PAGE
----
FRANKFURT -- Volkswagen has received regulatory approval for technical fixes to its Passat, CC and Eos models, meaning the automaker can now recall more than 800,000 of the 8.5 million cars in Europe affected by its emissions scandal.
Germany's motor vehicle authority KBA has approved the proposed fixes for the three models with 2.0-liter diesel engines from the EA 189 diesel engine family, VW said in a statement on Friday.
VW has admitted that up to 11 million EA 189 engines sold worldwide have software manipulated to cheat emissions tests. The company began a European recall to make the rigged engines compliant with type approval law in January with the Amarok pickup truck. In April, VW began recalling 15,000 Golf TDI Blue Motion cars in Europe with 2.0-liter engines.
The KBA had held up the recall of the Passat because it was concerned that VW's proposed fix would lead to an increase in fuel consumption. VW said on Friday that the regulators have confirmed that the fixes will not result in any changes to fuel consumption, performance or noise emissions of the vehicles.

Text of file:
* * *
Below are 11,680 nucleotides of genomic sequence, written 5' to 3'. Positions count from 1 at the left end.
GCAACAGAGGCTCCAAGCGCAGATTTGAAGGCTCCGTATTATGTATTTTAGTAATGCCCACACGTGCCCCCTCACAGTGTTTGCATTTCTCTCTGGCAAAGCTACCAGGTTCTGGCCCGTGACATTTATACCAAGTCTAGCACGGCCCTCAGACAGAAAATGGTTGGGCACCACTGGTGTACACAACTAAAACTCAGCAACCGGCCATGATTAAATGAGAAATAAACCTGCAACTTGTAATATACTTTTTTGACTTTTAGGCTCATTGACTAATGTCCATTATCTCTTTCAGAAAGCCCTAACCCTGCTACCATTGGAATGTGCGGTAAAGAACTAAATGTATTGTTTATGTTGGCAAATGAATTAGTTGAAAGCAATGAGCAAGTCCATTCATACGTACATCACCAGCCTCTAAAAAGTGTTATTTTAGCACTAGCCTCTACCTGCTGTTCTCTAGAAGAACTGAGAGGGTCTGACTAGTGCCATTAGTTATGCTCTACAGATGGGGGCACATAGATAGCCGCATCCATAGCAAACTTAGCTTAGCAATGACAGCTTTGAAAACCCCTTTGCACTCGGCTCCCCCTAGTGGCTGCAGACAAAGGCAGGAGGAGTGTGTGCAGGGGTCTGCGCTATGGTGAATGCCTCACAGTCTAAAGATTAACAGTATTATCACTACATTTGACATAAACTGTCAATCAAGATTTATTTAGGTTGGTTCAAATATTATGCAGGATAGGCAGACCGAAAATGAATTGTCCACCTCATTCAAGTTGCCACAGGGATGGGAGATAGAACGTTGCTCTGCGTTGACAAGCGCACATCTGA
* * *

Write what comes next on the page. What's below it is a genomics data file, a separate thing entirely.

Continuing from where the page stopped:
VW has said that software updates on the affected 1.2-liter, 1.6-liter and 2.0-liter vehicles, as well as hardware fixes for about a third of the 8.5 million cars, would be completed by the end of the year. Dealers have fixed only 50,000 diesel cars across the region since the start of the year, VW's sales chief Fred Kappler said last week.
The company said it expected to receive the approval for further high-volume models with the affected 2.0-liter diesel engines in the near future.
The launch of recalls of cars with 1.2-liter engines, initially planned for the second quarter, will however be delayed, VW said, without providing further details.